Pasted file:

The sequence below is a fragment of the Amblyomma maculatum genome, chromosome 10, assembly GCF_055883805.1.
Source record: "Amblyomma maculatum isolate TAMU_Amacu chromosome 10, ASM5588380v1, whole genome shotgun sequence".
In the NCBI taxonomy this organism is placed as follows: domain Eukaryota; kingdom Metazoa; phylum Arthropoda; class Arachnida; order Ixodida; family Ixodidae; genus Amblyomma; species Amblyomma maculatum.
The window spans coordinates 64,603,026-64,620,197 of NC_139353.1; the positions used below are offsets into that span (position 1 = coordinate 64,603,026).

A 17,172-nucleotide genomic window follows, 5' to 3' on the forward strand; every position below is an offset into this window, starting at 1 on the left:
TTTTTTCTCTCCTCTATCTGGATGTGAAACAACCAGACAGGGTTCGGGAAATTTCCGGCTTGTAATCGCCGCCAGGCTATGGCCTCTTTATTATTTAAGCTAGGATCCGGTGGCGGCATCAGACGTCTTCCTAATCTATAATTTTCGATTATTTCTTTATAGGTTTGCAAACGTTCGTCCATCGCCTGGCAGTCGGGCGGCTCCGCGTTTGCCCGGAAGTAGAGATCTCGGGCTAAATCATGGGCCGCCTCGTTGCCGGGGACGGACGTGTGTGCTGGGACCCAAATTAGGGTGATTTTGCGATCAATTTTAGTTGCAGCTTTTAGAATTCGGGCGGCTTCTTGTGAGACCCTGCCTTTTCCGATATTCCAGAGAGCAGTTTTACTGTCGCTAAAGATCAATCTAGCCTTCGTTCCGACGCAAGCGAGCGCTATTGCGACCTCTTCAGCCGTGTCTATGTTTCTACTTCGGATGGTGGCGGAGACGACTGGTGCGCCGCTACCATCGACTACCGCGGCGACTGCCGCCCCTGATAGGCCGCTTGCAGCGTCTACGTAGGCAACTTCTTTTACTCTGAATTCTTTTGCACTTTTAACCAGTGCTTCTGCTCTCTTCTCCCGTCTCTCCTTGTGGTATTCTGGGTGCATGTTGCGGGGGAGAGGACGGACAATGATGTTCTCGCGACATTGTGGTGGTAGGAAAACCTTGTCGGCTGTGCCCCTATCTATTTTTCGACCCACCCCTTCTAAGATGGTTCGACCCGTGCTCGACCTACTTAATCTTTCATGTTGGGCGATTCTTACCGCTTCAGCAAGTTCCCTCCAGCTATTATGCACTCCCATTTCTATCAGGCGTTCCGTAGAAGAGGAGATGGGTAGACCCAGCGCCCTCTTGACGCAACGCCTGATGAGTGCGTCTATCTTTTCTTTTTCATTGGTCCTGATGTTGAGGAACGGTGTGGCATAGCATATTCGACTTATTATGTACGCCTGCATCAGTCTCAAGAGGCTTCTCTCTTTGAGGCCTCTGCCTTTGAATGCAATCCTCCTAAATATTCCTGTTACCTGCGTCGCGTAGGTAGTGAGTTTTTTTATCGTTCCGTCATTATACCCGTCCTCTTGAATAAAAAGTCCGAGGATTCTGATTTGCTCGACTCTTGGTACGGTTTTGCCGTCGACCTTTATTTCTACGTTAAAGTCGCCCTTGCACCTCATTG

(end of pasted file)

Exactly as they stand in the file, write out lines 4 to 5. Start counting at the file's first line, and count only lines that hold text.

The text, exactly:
The window spans coordinates 64,603,026-64,620,197 of NC_139353.1; the positions used below are offsets into that span (position 1 = coordinate 64,603,026).

A 17,172-nucleotide genomic window follows, 5' to 3' on the forward strand; every position below is an offset into this window, starting at 1 on the left: